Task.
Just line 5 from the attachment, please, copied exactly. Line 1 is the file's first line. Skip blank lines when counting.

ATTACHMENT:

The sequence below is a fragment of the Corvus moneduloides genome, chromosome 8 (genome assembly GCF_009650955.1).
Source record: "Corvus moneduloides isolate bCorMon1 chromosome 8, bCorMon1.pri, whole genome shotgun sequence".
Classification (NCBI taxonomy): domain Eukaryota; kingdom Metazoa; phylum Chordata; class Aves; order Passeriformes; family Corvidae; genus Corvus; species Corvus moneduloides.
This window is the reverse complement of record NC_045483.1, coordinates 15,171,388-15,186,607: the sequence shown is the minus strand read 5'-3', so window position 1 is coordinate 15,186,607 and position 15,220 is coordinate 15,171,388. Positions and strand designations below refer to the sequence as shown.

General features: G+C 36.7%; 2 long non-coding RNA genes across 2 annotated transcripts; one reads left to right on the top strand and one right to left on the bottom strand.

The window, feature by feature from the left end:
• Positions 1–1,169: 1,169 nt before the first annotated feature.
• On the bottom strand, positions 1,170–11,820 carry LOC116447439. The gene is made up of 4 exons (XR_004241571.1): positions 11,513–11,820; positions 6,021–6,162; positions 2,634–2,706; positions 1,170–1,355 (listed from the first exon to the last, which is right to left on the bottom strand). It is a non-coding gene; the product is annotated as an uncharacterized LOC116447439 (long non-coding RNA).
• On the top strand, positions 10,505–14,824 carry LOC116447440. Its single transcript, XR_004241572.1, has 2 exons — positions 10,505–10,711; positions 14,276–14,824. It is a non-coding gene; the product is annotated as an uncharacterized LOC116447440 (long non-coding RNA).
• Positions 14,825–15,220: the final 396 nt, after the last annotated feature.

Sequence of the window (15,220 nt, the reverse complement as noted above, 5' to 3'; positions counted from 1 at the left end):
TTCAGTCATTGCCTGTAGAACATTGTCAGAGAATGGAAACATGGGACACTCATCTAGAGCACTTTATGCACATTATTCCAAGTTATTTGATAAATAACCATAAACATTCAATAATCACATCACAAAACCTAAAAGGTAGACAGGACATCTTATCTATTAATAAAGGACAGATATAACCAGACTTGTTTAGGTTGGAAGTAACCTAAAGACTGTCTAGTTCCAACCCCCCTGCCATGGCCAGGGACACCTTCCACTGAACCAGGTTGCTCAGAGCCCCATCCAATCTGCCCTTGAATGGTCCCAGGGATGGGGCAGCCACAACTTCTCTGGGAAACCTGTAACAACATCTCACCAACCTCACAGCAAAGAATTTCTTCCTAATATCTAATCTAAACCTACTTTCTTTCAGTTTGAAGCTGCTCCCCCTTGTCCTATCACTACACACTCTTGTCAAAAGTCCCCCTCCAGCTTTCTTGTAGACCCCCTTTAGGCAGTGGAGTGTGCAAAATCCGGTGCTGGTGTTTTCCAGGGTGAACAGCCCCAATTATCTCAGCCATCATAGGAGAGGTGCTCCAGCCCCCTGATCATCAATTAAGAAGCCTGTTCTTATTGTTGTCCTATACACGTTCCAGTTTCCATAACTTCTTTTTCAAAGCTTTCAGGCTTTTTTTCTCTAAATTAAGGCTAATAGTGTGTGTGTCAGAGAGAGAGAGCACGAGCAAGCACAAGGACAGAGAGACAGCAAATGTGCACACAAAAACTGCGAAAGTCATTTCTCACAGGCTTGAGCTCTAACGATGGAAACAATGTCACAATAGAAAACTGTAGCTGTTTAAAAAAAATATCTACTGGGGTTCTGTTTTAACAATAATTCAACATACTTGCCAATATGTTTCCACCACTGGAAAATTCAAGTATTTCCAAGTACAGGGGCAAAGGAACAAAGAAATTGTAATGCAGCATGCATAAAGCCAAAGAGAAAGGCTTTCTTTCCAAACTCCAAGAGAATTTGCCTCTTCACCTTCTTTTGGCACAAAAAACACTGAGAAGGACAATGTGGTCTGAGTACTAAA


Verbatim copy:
General features: G+C 36.7%; 2 long non-coding RNA genes across 2 annotated transcripts; one reads left to right on the top strand and one right to left on the bottom strand.